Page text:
Intentional Certainty is when I ask someone to go with me, they say yes, we take the time to coordinate the evening (attire, transportation, etc.), and I find out if there is anything we’re going to do afterwards (I learned that lesson after my New York trip!).

Now, if you know me, you know it’s not in alignment with me to plan everything out – there’s something to be said for allowing for flexibility and spontaneity!

But Intentional Certainty is an excellent strategy to be productive and receive results in fewer communication errors, so it’s definitely important. However, if you’re like me, you can allow for spontaneity once you get there – you don’t have to plan it to death!

When you just plan enough of the big pieces so you can be certain about what you’re doing, you can show up and flow – and that allows all the magic of life to come in!

Let’s recap:

  1. Intentional Assumption – This is your desire around something – what you want to have happen, and what you believe will happen if everything just went according to your secret plan you’ve not shared with anyone.
  2. Intentional Certainty – You create the right environment for your desires, or assumptions, to come to fruition by being intentionally certain. That means not being afraid to ask questions, being comfortable with alternatives to your first choice if your first choice isn’t available, and making a concrete plan that you can hold yourself (and anyone else involved) to. This requires communication, forethought and asking for what you want.
  3. Intentional Spontaneity – You show up and be your authentic self, knowing that even if you’ve planned out your situation, life always throws in some curve balls. Have fun and swing for the fences!

With my recent trip to New York with my friend, he was running solely on Intentional Certainty. He’d made plans – he’d made lots of plans, with me, with other ladies, with his friends, with his son, every single moment of his trip was planned out. Did he allow for Intentional Spontaneity? I don’t know – that’s for him and his life.

Often, we’ll get frustrated and upset when our plans don’t come to fruition the way we intended or wanted them to. When that happens, we have to ask ourselves: was I certain about this, or did I assume things that I shouldn’t have? Did I ask for what I wanted? Was I so certain about my pre-arranged plans, I didn’t allow room for spontaneity to bring me something even better?

The spontaneity piece is more important than you realize – you have to be aware and intentional about being spontaneous!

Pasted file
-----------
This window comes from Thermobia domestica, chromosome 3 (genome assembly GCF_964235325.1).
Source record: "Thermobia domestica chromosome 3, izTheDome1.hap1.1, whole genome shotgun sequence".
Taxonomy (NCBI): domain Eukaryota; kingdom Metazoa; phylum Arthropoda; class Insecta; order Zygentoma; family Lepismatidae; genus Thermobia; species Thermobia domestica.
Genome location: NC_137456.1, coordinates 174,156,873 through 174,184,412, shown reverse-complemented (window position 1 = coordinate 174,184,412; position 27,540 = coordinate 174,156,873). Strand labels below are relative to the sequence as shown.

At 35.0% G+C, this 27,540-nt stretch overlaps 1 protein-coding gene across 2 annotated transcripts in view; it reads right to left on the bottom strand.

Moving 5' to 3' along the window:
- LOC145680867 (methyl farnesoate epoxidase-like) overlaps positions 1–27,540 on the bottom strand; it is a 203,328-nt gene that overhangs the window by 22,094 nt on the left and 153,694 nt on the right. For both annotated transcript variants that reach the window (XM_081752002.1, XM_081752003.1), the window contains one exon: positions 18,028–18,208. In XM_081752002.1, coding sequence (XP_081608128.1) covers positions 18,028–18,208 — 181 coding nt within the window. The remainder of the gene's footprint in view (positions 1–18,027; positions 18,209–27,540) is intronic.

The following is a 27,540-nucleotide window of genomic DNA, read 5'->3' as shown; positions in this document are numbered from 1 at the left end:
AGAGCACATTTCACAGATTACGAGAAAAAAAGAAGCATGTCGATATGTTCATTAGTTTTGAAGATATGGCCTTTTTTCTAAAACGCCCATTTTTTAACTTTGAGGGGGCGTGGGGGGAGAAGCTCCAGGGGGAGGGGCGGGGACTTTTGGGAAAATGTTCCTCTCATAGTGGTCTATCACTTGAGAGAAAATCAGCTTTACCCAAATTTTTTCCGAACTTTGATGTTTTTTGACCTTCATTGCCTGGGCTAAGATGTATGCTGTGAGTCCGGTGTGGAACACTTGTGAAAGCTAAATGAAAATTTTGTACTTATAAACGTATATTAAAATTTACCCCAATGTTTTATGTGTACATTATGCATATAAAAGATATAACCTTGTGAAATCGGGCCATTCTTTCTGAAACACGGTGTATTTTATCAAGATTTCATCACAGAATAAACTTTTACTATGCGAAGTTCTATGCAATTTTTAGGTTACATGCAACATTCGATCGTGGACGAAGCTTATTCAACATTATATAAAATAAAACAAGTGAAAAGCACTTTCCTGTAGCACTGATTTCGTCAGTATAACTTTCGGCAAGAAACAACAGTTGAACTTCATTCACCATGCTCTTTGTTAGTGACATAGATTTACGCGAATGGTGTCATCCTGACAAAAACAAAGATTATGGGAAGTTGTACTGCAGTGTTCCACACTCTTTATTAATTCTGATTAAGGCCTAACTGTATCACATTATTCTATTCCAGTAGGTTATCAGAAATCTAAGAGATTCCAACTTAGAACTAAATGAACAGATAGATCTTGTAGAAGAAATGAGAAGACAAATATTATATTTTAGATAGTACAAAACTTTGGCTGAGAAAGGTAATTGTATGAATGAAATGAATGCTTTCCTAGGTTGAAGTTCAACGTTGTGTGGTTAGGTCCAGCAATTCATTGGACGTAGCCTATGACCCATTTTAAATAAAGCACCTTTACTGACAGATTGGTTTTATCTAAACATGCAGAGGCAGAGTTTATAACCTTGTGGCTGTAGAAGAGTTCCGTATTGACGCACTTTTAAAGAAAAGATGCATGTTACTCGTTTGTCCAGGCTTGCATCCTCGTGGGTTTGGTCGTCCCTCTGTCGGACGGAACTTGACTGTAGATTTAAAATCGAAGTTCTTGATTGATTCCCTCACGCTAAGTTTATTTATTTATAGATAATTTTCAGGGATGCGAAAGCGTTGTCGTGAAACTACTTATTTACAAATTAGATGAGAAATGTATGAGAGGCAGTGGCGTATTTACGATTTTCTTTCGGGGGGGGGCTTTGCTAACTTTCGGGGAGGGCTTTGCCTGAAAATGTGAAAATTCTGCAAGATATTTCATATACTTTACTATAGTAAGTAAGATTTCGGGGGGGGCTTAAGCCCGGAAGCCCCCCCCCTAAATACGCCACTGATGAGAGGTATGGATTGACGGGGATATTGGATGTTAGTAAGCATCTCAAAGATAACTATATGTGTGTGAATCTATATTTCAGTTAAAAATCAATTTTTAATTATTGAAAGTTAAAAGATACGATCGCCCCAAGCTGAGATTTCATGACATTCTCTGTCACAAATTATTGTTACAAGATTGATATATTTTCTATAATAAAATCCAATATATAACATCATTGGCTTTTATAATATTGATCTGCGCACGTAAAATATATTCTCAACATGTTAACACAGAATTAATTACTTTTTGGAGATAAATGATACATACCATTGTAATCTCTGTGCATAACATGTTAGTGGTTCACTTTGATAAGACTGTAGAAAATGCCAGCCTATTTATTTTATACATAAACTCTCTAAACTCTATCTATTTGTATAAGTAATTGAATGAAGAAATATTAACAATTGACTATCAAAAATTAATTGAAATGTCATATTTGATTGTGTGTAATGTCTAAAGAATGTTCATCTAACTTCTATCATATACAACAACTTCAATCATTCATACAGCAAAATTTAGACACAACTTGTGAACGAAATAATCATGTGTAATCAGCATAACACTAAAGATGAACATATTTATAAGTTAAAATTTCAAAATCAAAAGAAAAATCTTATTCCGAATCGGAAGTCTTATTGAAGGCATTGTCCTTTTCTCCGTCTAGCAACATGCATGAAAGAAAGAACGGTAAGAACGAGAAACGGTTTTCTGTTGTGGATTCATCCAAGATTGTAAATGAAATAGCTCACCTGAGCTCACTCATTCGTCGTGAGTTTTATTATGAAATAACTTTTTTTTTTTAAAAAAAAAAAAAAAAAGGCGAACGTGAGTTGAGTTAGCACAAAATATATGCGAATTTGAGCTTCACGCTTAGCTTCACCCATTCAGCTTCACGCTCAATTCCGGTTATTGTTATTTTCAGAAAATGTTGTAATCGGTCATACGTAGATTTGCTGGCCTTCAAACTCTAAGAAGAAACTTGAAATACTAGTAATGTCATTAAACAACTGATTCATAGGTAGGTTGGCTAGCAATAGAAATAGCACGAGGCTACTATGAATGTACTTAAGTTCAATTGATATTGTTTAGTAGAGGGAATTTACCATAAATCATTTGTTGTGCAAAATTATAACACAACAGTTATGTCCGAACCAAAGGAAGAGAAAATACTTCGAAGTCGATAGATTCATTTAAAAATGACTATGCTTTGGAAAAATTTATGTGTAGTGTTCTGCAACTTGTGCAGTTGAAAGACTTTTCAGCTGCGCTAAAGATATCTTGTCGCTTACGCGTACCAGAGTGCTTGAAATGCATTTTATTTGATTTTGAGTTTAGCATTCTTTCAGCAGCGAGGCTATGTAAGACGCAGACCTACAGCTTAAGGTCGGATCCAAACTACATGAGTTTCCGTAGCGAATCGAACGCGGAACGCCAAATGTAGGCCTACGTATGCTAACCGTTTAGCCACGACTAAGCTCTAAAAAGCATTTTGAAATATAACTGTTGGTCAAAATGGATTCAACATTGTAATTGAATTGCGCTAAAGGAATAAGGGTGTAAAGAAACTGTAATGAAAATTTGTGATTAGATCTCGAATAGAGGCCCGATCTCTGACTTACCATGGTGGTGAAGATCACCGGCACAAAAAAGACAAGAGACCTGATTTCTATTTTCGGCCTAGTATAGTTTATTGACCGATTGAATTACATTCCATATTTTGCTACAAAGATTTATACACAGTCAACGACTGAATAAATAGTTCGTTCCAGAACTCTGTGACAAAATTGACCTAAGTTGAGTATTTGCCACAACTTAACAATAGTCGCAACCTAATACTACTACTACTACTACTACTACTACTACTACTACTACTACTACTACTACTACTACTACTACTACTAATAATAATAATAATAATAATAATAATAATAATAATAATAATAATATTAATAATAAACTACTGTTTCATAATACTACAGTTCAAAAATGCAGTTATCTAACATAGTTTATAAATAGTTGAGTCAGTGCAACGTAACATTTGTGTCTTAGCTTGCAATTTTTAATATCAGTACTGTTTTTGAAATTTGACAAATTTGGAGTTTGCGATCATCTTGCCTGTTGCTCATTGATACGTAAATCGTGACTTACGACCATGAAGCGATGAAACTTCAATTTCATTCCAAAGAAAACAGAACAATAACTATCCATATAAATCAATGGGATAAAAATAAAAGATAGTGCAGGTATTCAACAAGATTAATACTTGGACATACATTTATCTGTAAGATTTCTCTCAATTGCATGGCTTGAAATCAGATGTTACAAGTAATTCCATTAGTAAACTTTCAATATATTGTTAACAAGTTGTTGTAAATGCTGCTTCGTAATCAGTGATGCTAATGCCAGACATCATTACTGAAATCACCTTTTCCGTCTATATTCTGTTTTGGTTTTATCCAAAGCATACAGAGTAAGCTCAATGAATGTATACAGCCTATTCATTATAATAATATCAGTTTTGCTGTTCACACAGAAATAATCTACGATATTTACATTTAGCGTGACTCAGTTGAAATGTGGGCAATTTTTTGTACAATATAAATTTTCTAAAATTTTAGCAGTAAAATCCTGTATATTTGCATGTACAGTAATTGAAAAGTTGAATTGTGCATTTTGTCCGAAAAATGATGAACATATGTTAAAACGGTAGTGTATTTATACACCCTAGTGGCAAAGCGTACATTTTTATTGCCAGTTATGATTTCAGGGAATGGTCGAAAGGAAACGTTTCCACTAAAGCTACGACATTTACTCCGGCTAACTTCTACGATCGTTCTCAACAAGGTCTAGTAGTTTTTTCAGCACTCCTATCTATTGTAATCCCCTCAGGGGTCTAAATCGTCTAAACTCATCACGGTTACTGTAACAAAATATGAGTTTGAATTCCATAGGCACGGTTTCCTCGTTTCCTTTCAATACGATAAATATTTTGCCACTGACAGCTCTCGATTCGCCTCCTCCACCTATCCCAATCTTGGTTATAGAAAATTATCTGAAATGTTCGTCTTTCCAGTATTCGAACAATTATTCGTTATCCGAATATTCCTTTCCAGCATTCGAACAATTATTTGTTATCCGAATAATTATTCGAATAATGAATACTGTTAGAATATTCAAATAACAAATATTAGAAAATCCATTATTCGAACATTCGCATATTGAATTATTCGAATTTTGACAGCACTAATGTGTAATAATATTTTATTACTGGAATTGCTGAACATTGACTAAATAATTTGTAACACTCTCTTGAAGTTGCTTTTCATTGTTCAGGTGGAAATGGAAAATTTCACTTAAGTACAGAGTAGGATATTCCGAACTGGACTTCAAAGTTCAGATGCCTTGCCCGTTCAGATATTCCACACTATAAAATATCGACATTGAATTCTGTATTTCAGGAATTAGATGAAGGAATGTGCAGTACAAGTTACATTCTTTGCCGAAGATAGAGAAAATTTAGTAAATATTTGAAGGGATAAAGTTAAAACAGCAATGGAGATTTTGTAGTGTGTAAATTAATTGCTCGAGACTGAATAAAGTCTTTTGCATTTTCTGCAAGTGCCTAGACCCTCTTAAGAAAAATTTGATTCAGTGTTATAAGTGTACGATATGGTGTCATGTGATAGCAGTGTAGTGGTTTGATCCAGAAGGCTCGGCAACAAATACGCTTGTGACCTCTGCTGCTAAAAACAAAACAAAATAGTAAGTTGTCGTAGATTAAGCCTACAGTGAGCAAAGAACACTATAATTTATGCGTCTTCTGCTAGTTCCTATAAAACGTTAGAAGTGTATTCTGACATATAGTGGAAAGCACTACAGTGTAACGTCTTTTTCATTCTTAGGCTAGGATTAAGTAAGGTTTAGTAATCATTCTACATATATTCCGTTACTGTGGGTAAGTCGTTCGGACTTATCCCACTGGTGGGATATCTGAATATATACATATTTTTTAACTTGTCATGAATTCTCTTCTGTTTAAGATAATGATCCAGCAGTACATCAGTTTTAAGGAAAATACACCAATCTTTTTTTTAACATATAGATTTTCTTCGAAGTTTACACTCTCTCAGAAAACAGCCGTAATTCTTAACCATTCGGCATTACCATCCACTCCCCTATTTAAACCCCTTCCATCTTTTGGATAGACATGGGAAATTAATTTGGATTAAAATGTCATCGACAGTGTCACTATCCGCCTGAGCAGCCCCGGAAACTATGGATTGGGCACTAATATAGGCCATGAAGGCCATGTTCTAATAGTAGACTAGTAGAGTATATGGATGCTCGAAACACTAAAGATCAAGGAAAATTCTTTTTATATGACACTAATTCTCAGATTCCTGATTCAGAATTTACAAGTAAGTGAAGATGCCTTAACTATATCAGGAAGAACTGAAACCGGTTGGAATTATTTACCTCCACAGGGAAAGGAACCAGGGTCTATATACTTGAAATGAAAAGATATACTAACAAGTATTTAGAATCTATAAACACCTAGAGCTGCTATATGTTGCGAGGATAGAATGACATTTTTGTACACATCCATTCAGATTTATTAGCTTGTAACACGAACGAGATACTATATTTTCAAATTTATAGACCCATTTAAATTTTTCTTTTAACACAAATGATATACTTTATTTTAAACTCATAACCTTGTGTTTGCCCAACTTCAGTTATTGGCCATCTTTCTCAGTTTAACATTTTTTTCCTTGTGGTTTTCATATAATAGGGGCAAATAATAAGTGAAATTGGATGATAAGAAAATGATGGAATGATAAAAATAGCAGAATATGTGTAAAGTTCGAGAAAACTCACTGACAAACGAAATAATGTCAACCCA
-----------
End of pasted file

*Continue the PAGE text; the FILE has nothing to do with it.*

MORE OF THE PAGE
For instance, with my upcoming gala – I’m thinking I’d like a male date, but what if I met a lovely man there? I couldn’t ditch my date and go out for a nightcap with that man. Now, I could take a female friend, but I really want to bring a gentleman. So instead of considering the spontaneity of meeting someone at the gala, I could create spontaneity with what we do after the gala.

I’m also planning a trip to Croatia next year – I’m going to be taking ten people for a writing course abroad in May. I’m so excited! This is my assumption – how am I going to make it certain?

I’ll create a course curriculum, I’ll find the right people in alignment to make the journey, and I’ll allow for the magic of spontaneity once we get there. And, I’ll definitely ask for what I want!

This recent New York trip felt so out of alignment for me. When that happens, it can be a bump in the road! But life is such a gift, and this experience allowed me the opportunity to think through all these pieces and figure out how and why that trip felt out of alignment.

If I hadn’t gone through that confusing and frustrating experience with my male friend, I never would have gotten clarity on Intentional Assumption, Intentional Certainty, and Intentional Spontaneity. And now I can bring these three principles into everything I do!

So you see, even when things don’t go “according to plan” (and gosh, when do they ever?!), you can learn from the experience. By exploring the areas of your life or business where you’re being Intentionally Assumptive, you can come up with a plan to be Intentionally Certain, and allow for Intentional Spontaneity.

I’m excited to see where this shows up for you this week!

Here’s to being in full alignment!!
Ruth